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Inspectors make bad schools worse

MPs say Ofsted must prove it is value for money. Warwick Mansell reports.

England's inspection regime was this week accused of contributing to the problems facing some of the country's toughest schools.

Being branded failing can send schools into a spiral of decline, making it harder to recruit good staff and high-achieving pupils, an influential committee of MPs said.

It urged the Government to do more to help schools with problems and welcomed moves towards more self-assessment which are being introduced next September.

The House of Commons education select committee said the Office for Standards in Education, which costs taxpayers pound;207 million a year, must prove that it offers value for money.

MPs also criticised the inspectorate for not employing enough ethnic-minority staff in their annual review of the watchdog, which now employs 2,500 people.

Their findings come amid concern over the number of schools where standards appear to have deteriorated even after inspectors have identified problems.

Some 43 schools judged to have been in serious weaknesses, the second worst category, in 20012, had declined further and were placed in special measures the following year, said the committee.

It highlighted the case of Cathedral high in Wakefield, west Yorkshire, which replaced a failing school on the same site, but had difficulties recruiting staff because of its predecessor's reputation.

MPs said: "We are concerned that the negative judgement bestowed on failing schools by a critical Ofsted report leaves some unable to attract high-achieving pupils or well-qualified staff, making improvement more difficult."

They recognised that standards had risen overall since Ofsted's introduction in 1992, and that inspectors had to identify schools which offered a poor education.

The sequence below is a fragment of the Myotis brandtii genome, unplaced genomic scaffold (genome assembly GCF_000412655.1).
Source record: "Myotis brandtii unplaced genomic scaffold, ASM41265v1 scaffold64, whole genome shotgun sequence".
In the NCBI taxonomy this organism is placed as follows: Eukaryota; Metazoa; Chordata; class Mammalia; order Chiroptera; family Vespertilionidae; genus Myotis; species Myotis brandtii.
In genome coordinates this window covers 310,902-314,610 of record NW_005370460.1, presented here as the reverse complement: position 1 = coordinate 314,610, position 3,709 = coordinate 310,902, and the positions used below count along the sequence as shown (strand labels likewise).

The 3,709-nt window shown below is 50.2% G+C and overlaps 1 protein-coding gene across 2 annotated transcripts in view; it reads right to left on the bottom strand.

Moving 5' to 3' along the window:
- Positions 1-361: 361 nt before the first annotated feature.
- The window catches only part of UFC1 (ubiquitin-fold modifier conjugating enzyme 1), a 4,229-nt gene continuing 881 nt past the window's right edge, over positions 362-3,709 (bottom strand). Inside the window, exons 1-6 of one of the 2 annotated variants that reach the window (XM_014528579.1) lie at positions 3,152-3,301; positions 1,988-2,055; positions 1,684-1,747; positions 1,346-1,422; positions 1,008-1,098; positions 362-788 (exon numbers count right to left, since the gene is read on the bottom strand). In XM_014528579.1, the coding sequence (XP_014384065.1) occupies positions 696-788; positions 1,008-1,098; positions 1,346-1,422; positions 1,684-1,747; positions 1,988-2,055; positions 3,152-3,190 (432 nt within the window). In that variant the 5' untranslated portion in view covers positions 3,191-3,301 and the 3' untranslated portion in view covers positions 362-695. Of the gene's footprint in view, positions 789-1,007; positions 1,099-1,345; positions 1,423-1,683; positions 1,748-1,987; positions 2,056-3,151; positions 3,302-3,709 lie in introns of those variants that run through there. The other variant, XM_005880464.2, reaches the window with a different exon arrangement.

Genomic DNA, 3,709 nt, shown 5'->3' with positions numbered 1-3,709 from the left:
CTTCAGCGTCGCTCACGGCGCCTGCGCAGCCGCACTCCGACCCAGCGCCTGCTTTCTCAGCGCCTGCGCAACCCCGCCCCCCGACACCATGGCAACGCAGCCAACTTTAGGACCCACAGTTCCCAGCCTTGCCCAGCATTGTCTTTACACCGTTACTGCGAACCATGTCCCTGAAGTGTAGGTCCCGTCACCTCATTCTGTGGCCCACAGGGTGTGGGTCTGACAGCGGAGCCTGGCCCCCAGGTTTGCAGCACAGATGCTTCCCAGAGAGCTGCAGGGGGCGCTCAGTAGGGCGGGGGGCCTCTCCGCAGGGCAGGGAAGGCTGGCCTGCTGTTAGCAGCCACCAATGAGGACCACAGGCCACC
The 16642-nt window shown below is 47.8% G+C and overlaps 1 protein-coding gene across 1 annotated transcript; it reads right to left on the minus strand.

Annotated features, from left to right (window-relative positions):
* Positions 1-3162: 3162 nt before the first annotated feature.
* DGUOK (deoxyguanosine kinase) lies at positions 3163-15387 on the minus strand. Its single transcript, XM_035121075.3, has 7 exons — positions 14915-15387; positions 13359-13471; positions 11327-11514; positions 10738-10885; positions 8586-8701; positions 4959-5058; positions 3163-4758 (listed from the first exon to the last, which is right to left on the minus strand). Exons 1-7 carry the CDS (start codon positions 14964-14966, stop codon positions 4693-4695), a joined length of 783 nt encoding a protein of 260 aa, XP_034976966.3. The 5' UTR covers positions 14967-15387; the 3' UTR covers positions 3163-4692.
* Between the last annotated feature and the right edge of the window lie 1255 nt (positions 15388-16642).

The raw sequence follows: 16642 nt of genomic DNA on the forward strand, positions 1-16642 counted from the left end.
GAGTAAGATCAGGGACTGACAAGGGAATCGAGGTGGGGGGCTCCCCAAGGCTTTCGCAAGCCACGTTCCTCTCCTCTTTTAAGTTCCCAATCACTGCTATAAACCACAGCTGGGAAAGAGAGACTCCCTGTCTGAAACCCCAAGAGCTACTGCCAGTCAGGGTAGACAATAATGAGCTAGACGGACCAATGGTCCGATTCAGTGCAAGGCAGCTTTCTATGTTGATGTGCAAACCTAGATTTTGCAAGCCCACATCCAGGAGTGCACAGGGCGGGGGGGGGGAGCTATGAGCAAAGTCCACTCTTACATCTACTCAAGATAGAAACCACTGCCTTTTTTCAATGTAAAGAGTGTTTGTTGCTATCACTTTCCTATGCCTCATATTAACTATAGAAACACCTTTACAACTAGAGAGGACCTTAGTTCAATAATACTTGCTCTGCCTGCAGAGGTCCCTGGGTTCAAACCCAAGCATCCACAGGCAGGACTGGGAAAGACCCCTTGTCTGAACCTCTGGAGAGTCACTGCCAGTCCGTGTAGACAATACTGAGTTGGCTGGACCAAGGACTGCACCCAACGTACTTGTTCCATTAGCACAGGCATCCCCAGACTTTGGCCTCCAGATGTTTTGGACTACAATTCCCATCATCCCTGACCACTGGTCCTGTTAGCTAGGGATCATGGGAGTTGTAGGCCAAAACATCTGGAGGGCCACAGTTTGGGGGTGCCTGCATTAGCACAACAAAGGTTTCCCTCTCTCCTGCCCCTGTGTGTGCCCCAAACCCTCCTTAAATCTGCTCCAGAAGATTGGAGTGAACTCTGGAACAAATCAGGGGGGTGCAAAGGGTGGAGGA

But the committee said that schools which were criticised had to be given help to improve. Barry Sheerman, committee chairman and Labour MP for Huddersfield, said: "We are concerned that these schools are not given adequate support after inspection."

An Ofsted spokeswoman said most schools placed in serious weaknesses had improved. Since 1992, 1,231 schools had been taken out of special measures, of which 60 per cent had been judged to be good within two years.

Local authorities already had a duty to support schools in special measures, and inspectors visited these schools termly, to help them improve.

MPs recommended that ministers guarantee that failing schools are supported by local authorities and other organisations such as learning and skills councils.

They expressed surprise that Ofsted, which carried out value-for-money assessments on schools, colleges and local authorities, had only assessed its own efficiency for the first time in July.

They said even this was insufficiently rigorous, with little information on how costs compared with other inspection agencies.

The 2002 Race Relations Amendment Act requires Ofsted to promote racial equality. But inspectors were "overwhelmingly white", said the report. Some 5,180 out of 5,573, or 93 per cent, were white. Census figures put the proportion nationally at 92 per cent.

The work of Ofsted is available from the Stationery Office:

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